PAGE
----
A winter holiday in Stockholm is magical. Ice breakers slip through the freezing sea while Christmas trees blaze with shimmering lights. Seasonal markets are full of sugar plum fairies and glasses of warming mulled wine are the order of the day. 

    While it’s true that some tourist attractions do close through the winter months, the ones that do stay open receive far fewer visitors. This means you can often get stunning locales all to yourself. A winter trip to Stockholm is a holiday to treasure.


    Winter boat trips

    Sail the canals and break the ice

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    A winter boat trip can be simply magical but make sure you wrap up well to shield you from the cold. The ice slowly breaks as the boats slip past Stockholm’s islands. With snow covering the buildings and frost sparkling on the bare tree branches, Stockholm takes on a very different look. 

    Go out to Vaxholm island and book a lunch buffet on board a steamboat. Alternatively, make a day of it on Fjäderholmarna and join the locals for a Christmas smorgasbord (known as julbord in Swedish) at Fjäderholmarnas Krog. 


    Festive entertainment

    Enjoy carol singers, night-time processions and a joyous ambience

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    Christmas music begins with Advent carols joyously ringing out under the pale blue and gold domes of baroque gems like Katarina Kyrka or in the sombre redbrick Gothic Storkyrkan cathedral. More secular but just as sacred to the Swedes is the 13th December – the candlelit procession of Lucia, Queen of the Light, and her attendants, snake through the streets and up to Skansen. 

    In the lavish red and gold setting of the Royal Swedish Opera House, The Nutcracker dances into the hearts of generations of ballet lovers. Crowds throng the streets on New Year’s Eve; the churches ring their bells and fireworks soar over the water. 

    Location: Montreal

    photo by Bengt Nyman (CC BY 2.0) modified


    Christmas shopping

    Pick up handcrafted gifts for all the family

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    From early December, Christmas markets fill Stockholm’s streets and squares. Traditional wooden toys, festive food and handmade decorations tempt seasonal shoppers in Stortorget square on Gamla Stan, at Skansen, and the royal palaces of Rosendals and Drottningholm. 

    Stores vie with each other with their window displays of animated fairy-tale characters, and the greatest crowds gather daily in front of upmarket department store NK. 


    Feast on a Christmas smorgasbord

    Eat and drink Sweden’s special winter recipes

    Spoil yourself at a 3-course Christmas julbord buffet of herrings and eel, Jansson’s Temptation (a potato gratin with sprats), Christmas ham and dishes using every part of the pig, then followed by sweet desserts with sharp berry sauces. Glasses of fruit schnapps help it all down.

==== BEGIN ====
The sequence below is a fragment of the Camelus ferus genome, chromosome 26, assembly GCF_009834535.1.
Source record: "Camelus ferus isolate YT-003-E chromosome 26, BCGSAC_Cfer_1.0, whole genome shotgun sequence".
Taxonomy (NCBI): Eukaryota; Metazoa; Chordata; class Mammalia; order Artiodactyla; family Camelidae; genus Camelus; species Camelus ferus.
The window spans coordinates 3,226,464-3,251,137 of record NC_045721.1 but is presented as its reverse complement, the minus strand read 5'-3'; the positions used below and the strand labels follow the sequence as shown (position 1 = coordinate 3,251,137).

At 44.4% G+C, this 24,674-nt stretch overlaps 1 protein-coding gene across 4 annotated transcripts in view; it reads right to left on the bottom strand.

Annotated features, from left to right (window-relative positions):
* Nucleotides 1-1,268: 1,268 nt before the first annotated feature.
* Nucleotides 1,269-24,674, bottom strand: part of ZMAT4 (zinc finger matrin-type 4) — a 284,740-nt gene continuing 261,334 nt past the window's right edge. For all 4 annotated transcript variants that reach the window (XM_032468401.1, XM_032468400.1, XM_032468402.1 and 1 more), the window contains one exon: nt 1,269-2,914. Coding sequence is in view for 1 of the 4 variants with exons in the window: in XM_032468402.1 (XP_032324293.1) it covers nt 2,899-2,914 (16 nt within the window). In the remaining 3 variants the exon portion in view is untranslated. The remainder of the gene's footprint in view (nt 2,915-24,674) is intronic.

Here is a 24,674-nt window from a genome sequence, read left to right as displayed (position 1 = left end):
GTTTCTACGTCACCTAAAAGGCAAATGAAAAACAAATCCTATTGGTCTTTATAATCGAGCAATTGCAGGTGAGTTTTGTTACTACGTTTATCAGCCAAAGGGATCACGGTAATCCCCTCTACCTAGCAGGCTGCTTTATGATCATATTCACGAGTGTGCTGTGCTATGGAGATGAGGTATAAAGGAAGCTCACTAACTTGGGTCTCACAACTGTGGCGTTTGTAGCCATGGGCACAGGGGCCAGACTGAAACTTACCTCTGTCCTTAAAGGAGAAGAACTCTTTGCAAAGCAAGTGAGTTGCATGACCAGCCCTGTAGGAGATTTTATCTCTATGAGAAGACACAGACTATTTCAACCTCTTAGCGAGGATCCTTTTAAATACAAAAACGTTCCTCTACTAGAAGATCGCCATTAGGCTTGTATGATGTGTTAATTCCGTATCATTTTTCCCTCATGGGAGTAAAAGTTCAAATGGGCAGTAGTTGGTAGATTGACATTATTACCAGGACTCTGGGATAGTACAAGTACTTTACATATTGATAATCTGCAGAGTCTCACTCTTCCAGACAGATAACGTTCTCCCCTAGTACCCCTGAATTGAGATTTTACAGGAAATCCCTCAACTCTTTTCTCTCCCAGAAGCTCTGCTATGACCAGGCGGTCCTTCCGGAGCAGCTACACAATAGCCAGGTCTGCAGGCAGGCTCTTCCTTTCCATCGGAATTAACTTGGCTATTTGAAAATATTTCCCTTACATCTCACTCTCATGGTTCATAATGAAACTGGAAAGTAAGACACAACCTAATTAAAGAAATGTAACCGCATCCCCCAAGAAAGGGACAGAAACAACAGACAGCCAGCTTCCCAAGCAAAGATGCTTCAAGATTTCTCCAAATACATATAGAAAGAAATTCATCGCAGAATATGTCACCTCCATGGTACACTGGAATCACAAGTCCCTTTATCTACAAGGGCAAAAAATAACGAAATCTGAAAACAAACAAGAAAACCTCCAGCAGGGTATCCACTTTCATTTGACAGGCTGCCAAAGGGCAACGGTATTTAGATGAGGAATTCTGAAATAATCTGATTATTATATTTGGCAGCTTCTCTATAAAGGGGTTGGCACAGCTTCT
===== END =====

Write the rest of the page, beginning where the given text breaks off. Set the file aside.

Dine at the 18th-century tavern Clas På Hörnet in Vasastaden or reward yourself at Djurgårdsbrunn after a walk beside the frozen canal on Djurgården. 

    photo by Renny B. Amundsen (CC BY 2.0) modified


    Skansen at winter

    Relive yesteryear at Skansen open-air museum

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    A winter break in Stockholm must include a visit to the open-air museum, Skansen. Fires blaze in the old farmhouses as costumed characters alternately bewitch and frighten small children with long-forgotten fairy tales. It’s a charming family-friendly activity in Stockholm. 

    The weekend Christmas market offers hand-knitted gloves, sweets, toys and decorations. Crowds flock here on New Year’s Eve to hear the words of Tennyson’s poem “Ring Out, Wild Bells” herald the midnight hour. 

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    photo by Brian Dooley (CC0 1.0) modified


    Ice skating on lakes and rivers

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    On fine clear days, the shouts of the skaters mingle with the scrapes of skates on the little outdoor rink at Kungsträdgården. A particularly cold winter tempts hardened skaters out on to the frozen waterways around Stockholm for impromptu races and long-distance skating. 

    The truly hardy make the 20-minute journey to Hellasgården Park to skate on the frozen lakes, tune up their muscles through cross-country skiing or make a hole in the ice for a spot of masochistic ice-swimming.

    photo by dronepicr (CC BY 2.0) modified


    Experience fika in a cosy café

    Hot coffee… sweet buns… cool designs

    Swedes love a coffee and cake in a cosy environment, and there’s no better time than winter to partake in this most Swedish of pastimes. Cinnamon buns, creamy choux pastries, chocolate cookies, and a host of other baked goodies can all be enjoyed with a strong cup of coffee in a warm and stylish café.  

    Coffee shops are on practically every corner in Stockholm, so finding a place you like the look of is simple. Head to the Old Town of Gamla Stan to find a host of excellent cafés. 

    photo by Bengt Nyman (CC BY 2.0) modified


    Get lucky with the northern lights

    Once or twice a year the aurora borealis can be viewed from Stockholm

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    The northern lights are one of nature’s greatest natural phenomena when the sky is ablaze with greens, pinks, and reds. It’s usually only visible from around 2,000 to 3,000 km south of the earth’s North Magnetic Pole, but occasionally you get to see this incredible sight from the streets of Stockholm. Winter is usually when this happens, but for a better chance to see the northern lights, you could always book a trip up to Lapland in northern Sweden.

    photo by Arild Vågen (CC BY-SA 4.0) modified

    Paul Smith | Compulsive Traveller

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